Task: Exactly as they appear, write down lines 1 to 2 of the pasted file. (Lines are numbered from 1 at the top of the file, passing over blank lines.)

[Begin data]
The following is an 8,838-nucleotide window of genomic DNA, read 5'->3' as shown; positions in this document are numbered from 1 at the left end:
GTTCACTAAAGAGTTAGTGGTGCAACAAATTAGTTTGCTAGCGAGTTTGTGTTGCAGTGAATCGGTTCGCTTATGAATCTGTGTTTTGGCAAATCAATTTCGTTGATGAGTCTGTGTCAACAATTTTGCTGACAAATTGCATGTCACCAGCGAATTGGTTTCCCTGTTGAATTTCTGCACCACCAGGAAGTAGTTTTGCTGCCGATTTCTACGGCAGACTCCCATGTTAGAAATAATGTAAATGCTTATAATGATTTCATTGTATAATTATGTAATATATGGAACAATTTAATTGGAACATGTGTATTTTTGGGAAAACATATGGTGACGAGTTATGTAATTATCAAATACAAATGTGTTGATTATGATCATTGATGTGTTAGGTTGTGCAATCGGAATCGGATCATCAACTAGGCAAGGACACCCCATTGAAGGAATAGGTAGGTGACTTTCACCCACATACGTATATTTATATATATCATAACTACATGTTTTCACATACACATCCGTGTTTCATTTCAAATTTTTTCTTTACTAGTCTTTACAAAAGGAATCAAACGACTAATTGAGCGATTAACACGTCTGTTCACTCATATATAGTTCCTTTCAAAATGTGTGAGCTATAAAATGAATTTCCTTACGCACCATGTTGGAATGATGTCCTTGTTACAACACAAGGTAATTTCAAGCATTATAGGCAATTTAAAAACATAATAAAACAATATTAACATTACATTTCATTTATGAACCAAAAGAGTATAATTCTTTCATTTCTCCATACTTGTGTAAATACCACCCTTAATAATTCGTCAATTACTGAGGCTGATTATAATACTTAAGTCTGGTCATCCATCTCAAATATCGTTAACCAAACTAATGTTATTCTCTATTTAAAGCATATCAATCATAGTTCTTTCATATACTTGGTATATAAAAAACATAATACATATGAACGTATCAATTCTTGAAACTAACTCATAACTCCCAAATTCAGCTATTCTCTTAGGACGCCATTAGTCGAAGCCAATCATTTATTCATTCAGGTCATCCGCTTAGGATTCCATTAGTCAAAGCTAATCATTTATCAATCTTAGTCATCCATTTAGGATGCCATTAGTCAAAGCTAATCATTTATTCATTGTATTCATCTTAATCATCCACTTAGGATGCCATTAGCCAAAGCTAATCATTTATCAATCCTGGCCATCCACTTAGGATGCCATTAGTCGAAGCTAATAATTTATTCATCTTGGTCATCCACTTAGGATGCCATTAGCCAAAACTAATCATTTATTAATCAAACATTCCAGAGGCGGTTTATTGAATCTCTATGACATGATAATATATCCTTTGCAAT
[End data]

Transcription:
The following is an 8,838-nucleotide window of genomic DNA, read 5'->3' as shown; positions in this document are numbered from 1 at the left end:
GTTCACTAAAGAGTTAGTGGTGCAACAAATTAGTTTGCTAGCGAGTTTGTGTTGCAGTGAATCGGTTCGCTTATGAATCTGTGTTTTGGCAAATCAATTTCGTTGATGAGTCTGTGTCAACAATTTTGCTGACAAATTGCATGTCACCAGCGAATTGGTTTCCCTGTTGAATTTCTGCACCACCAGGAAGTAGTTTTGCTGCCGATTTCTACGGCAGACTCCCATGTTAGAAATAATGTAAATGCTTATAATGATTTCATTGTATAATTATGTAATATATGGAACAATTTAATTGGAACATGTGTATTTTTGGGAAAACATATGGTGACGAGTTATGTAATTATCAAATACAAATGTGTTGATTATGATCATTGATGTGTTAGGTTGTGCAATCGGAATCGGATCATCAACTAGGCAAGGACACCCCATTGAAGGAATAGGTAGGTGACTTTCACCCACATACGTATATTTATATATATCATAACTACATGTTTTCACATACACATCCGTGTTTCATTTCAAATTTTTTCTTTACTAGTCTTTACAAAAGGAATCAAACGACTAATTGAGCGATTAACACGTCTGTTCACTCATATATAGTTCCTTTCAAAATGTGTGAGCTATAAAATGAATTTCCTTACGCACCATGTTGGAATGATGTCCTTGTTACAACACAAGGTAATTTCAAGCATTATAGGCAATTTAAAAACATAATAAAACAATATTAACATTACATTTCATTTATGAACCAAAAGAGTATAATTCTTTCATTTCTCCATACTTGTGTAAATACCACCCTTAATAATTCGTCAATTACTGAGGCTGATTATAATACTTAAGTCTGGTCATCCATCTCAAATATCGTTAACCAAACTAATGTTATTCTCTATTTAAAGCATATCAATCATAGTTCTTTCATATACTTGGTATATAAAAAACATAATACATATGAACGTATCAATTCTTGAAACTAACTCATAACTCCCAAATTCAGCTATTCTCTTAGGACGCCATTAGTCGAAGCCAATCATTTATTCATTCAGGTCATCCGCTTAGGATTCCATTAGTCAAAGCTAATCATTTATCAATCTTAGTCATCCATTTAGGATGCCATTAGTCAAAGCTAATCATTTATTCATTGTATTCATCTTAATCATCCACTTAGGATGCCATTAGCCAAAGCTAATCATTTATCAATCCTGGCCATCCACTTAGGATGCCATTAGTCGAAGCTAATAATTTATTCATCTTGGTCATCCACTTAGGATGCCATTAGCCAAAACTAATCATTTATTAATCAAACATTCCAGAGGCGGTTTATTGAATCTCTATGACATGATAATATATCCTTTGCAAT